Large hydroelectric dams : Say no to them

Large hydroelectric dam

Hydroelectric energy is one of the driving reasons for development in many countries, especially South/Central America and Mexico. A large amount of energy production depends upon Hydroelectricity.

For the last decade, Hydroelectric dams have been a topic of discussion amount environmental friendlies, as it disturbs the river ecosystem. This is one of the reasons that their value as a renewable source of energy decreased and construction of large hydroelectric dams has been diminished in the last decade. As the danger of global warming arises, these dams are gathering more attention as they generate electricity without burning any fossil fuel. But, is it the best available option? Is it really good for us and for our environment? How it affects the river ecosystem? Let us discuss the same in this post.

Since the 19th century, dams are used for hydroelectricity and by the 20th century, they became one of the main resources to generate power. Around 65 % of electricity and 20% of renewable electricity comes from Hydroelectric dams.  According to a study, Latin America has the largest resources for renewable energy that can solely produce up to seven times energy worldwide, excluding hydroelectric dams. To make use of such resources, it is important to conduct an evaluation of investment and benefits as compared to other energy solutions. Only after that, we can decide whether we should opt for power generators that can benefit our environment, the surrounding population with reduced financial load or go for large hydroelectric dams.

Contribution to climate changes

Climatic changes are one of the top most reasons to discourage large hydroelectric dams. They are not safe for the environment nor they are cost effective. In most of the developing countries, large dams are constructed without assessing the environmental impacts and without including the local inhabitants. Local people rarely receive any benefit from large hydroelectric dams, because most of the times they are used to supply power for the industrial areas or government projects.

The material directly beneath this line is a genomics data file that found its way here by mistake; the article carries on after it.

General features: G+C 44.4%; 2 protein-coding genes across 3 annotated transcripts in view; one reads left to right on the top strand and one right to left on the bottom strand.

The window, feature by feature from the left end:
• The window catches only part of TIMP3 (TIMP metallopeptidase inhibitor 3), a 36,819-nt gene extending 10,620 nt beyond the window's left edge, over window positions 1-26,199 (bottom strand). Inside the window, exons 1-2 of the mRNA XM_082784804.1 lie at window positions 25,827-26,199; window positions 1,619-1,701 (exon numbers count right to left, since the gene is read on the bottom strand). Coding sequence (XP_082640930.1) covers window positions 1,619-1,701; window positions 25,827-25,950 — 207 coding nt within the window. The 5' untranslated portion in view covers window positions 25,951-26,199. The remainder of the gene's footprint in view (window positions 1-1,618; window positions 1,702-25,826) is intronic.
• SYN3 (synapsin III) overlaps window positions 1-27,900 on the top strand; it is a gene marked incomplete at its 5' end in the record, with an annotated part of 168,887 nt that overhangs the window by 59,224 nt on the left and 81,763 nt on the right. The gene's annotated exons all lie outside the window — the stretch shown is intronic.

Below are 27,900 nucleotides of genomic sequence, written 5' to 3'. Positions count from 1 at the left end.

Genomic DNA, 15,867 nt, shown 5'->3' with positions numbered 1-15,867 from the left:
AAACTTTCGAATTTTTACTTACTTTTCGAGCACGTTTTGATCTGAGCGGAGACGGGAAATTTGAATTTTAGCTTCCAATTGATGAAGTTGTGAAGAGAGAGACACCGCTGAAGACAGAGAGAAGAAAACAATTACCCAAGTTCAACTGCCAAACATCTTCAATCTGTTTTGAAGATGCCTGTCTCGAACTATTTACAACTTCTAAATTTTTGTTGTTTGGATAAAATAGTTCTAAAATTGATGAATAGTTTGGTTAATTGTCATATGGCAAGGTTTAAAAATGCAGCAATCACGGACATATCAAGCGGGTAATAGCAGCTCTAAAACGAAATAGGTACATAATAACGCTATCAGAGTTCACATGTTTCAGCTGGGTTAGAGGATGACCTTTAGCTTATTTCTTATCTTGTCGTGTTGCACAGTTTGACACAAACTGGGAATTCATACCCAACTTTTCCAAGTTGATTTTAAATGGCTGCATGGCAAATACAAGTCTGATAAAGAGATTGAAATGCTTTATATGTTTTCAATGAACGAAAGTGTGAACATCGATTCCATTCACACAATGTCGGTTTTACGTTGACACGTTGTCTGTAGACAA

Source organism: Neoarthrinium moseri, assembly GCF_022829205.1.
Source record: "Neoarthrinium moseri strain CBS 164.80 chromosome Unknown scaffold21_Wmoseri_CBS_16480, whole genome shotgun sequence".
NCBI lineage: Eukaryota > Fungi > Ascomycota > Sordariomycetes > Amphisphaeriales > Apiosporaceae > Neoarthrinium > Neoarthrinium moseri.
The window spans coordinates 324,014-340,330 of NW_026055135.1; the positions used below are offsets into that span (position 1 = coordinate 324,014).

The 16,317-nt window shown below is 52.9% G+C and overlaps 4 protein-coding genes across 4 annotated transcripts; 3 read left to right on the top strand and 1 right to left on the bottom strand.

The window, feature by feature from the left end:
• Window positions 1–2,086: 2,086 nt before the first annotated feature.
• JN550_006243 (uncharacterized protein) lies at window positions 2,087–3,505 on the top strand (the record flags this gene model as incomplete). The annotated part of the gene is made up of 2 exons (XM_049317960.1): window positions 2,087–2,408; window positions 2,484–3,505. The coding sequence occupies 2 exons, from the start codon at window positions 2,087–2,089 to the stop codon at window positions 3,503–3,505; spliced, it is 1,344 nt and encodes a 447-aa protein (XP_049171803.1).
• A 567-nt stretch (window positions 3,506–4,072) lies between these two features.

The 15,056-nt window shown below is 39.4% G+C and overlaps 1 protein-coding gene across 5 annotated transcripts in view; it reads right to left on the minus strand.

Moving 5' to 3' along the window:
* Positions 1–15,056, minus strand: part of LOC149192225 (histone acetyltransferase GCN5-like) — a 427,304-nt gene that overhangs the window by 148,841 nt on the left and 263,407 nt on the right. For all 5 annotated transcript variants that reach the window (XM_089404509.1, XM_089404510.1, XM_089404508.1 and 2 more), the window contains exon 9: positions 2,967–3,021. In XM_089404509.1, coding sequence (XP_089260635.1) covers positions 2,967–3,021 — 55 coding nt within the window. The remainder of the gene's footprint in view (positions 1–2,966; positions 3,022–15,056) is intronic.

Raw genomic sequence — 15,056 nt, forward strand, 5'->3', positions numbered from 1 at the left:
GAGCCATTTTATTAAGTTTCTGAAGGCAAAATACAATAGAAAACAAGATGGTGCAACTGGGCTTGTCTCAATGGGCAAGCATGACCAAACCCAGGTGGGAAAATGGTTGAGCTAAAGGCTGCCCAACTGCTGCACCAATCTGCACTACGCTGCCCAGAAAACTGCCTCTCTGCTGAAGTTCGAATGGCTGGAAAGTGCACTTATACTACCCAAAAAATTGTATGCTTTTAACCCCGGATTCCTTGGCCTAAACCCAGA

According to a new study, new hydroelectric dams built in the US and Europe has been disastrous for the environment. Large hydroelectric dams are under performing and failing miserably to meet the design capacity. They are one of the reasons behind irregular rainfalls, changed landscape of downstream wetlands, destroyed habitats, uncertain river flows and poor socioeconomic development of the population living in regions where they are built. In additions to this, people face forced displacement and criminalization if someone opposes them.

Low energy efficiency


Solutions designed to reduce power needs are cost effective, beneficial to the environment and motivates people to use energy in an efficient manner. Such solutions reduce the need for electricity generation and hence can eliminate the requirement of any large hydro dams.

As we stated a few times, that energy efficient alternatives are environmentally friendly, meaning they can reduce pollution, greenhouse effect, create jobs and save money at the same time. According to research done by the Rocky mountain institute, around 75 percent of electricity in the US can be saved by the deployment of energy efficient measures.